If you have the spare capacity and there are no other issues involved (covered below), then this is an easy decision, just run those workloads where you have the lowest cost profile, usually in your data center.

For most situations, however, it is a bit more involved due to your average organization not having significant spare capacity, just sitting in inventory waiting to be used. As such, an opportunity cost analysis is needed to determine how much revenue or margin we’re cannibalizing by allowing the new application to use the capacity previously claimed by other workloads. On top of that, you will need to take into account the idle cost of the resources that support peak load running during non-peak times.

When you have a mature product serving a mature market (or captured market like internal platforms), it’s pretty straightforward to project your lifecycle management costs, along with your traffic/utilization peaks, and compare that ROI for cloud vs data center. When either your product or market are less predictable, the complexity increases.

To crystalize, let’s go back to the git server example for contrasting use cases.

  1. If the git server wasn’t used in production (i.e. didn’t cannibalize revenue traffic).
  2. If it had stable traffic/usage.
  3. If you had spare hardware & resources to run it on.

…then it makes absolutely no sense to run it in the cloud.

If, however…

  1. It was integrated with production (and a necessary component of COGS).
  2. Its usage peak was 10x the trough.
  3. You would need to procure hardware, network, or rack & power to run on-prem.

It would be worth running the numbers to see if the ROI supports either cloud or SaaS-hosted.

Scale New Products to the Cloud

At this point, I want to make a specific call out about product maturity. The process of developing a new product, finding the right product market fit, and building it to maturity has enough risk on its own. You don’t want to gamble existing revenue or margin on taking a new product to market. Run those workloads in the cloud until the product is more mature, and then repatriate it into your data center when the ROI justifies it.


In the previous section, we covered whether the org has enough physical and virtual resources to support workloads profitably. This section is about whether you have the actual ability, human resources, and expertise to do the same.


For some workloads, there simply are no feasible options other than the cloud. A great example are platforms that require physical proximity to end users, like edge computing and Content Delivery Networks (CDNs). AI, and specifically Large Language Models (LLM), is another use case where the workload simply isn’t going to be supported by leasing half a rack in your local colo.

Expertise & Engineering Capacity

Along with geographical limitations, covered above, there are certainly situations where your organization doesn’t have the subject matter experts to support running your workloads on-premise.

Going back to our git server example, let’s tweak an assumption. What if it wasn’t git we were talking about but rather an entire enterprise logging subsystem? At Edgio, I am blessed with the amazing team I have, as the level of skill we have supporting our observability platforms is some of the best I’ve seen. They can architect, develop, manage, and support logging at hyperscale. I haven’t always been that lucky and, at multiple times, have had to farm logging out to a SaaS vendor or the cloud because, in-house, we didn’t have the experience to support a logging subsystem running at four or five nines (99.999%) uptime.

Note that last sentence because that is a critical calculation around what workloads you run in-house and what workloads you send to a SaaS vendor or the cloud. A hard rule of thumb, at least for production workloads, is that you need to have the expertise and the bandwidth to run the resource with four or five nines of uptime. If you don’t have the expertise or the number of people to support your workloads at that level, ship it to SaaS or the cloud.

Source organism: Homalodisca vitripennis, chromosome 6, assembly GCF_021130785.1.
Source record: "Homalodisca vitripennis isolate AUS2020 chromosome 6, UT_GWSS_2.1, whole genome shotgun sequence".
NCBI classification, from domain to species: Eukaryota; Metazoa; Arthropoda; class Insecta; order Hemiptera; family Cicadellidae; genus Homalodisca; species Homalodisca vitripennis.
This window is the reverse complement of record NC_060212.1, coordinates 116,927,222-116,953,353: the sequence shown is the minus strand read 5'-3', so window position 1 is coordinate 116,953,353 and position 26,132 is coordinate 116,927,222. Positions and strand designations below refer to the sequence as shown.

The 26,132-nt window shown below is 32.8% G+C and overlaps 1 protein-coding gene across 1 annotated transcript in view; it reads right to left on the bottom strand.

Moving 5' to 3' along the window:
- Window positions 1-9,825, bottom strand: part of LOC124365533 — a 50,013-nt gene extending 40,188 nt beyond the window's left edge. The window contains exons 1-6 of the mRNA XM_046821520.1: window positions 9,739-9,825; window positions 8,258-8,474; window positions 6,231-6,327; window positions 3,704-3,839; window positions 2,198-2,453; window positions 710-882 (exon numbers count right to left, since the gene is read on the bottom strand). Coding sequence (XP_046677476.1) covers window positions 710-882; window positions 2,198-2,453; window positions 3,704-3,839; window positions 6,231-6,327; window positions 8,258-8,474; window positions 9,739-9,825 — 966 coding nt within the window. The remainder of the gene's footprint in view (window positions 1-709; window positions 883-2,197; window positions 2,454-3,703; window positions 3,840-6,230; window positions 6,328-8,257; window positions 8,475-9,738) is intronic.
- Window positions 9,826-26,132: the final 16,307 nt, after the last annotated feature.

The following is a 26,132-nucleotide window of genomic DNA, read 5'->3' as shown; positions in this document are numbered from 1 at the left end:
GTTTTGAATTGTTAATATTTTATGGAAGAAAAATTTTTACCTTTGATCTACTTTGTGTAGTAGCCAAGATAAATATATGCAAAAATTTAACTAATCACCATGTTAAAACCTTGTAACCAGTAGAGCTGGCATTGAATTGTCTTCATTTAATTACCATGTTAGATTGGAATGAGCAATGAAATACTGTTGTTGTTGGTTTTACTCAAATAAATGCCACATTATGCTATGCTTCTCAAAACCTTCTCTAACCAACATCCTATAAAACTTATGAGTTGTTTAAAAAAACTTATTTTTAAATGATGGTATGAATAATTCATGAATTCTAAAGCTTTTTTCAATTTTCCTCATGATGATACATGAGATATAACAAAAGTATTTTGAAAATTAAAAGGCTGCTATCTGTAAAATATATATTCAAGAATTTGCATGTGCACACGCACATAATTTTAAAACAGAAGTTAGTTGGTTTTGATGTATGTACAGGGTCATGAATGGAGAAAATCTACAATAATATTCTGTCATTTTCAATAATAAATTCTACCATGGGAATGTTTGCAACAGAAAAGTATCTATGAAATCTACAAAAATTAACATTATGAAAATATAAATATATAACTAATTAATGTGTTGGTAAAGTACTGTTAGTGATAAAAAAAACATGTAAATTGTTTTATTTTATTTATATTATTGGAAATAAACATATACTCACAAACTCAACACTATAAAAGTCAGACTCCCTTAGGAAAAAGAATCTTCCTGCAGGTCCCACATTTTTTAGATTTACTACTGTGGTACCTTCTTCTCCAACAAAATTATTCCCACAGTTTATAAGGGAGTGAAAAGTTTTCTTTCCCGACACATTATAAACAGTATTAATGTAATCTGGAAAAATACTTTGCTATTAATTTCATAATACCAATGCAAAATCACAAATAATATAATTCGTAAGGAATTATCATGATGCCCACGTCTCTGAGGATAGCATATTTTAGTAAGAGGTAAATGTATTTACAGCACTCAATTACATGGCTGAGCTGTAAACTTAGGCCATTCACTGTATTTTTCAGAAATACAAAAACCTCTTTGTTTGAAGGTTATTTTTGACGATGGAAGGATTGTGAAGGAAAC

Architecture (and Automation)

Cloud-Native Architecture

First, the architecture of your application/platform/etc tremendously matters when considering on-prem or the cloud. AWS, Microsoft, and GCP all have their own take on what cloud-native means, but at its core, it’s a modular, and not monolithic, approach to your architecture so that you are paying only for the resources absolutely necessary for the workload.

If your application architecture is heavily monolithic, just be aware that you will have headwinds moving those workloads to the cloud and keeping margins. At the same time, moving to modular architecture can significantly reduce your overall hardware costs, even if you never consider moving to the cloud.


Inversely, however, is the situation with automation. Many companies simply do not have a strong automation/orchestration foundation in their data centers, which makes complex workloads and advanced approaches impossible. Some workloads simply require a whole other level of automation to run profitably, as without it the amount of human bodies you need to throw at the problem makes it far too expensive of a solution.


Security and compliance are a foundational aspect of any decision around your workloads, cloud or not. Even with FedRamp, gov cloud, HIPAA architecture, and the rest, some organizations’ compliance and regulatory requirements leave them little option to leverage the cloud for certain workloads.

Even if it is possible to move to the cloud, like mentioned in the section above, some organizations don’t have the skillset in their workforce to build a compliant solution in the cloud. In those cases, caution in the analysis must be urged.

At the same time, we’ve found that, due to compliance and other non-functional requirements ( NFRs), for some workloads, utilizing things like serverless in the cloud can actually be more profitable than running in-house. Architecture and use case requirements make all the difference here, but for the sake of profitability, it is worth modeling out your situation.



At this point, we’ve covered why positive EBITA matters and some ways to approach your cloud decisions in a way that maximizes profitability.

Now that we’ve set the stage on the “why” and its approach, in the next article in this series, we’re going to dig in deep on the “how”. We’ll cover the various approaches, reasoning, and pitfalls around using FinOps to re-architect your workloads for the cloud and, more importantly…for profitability.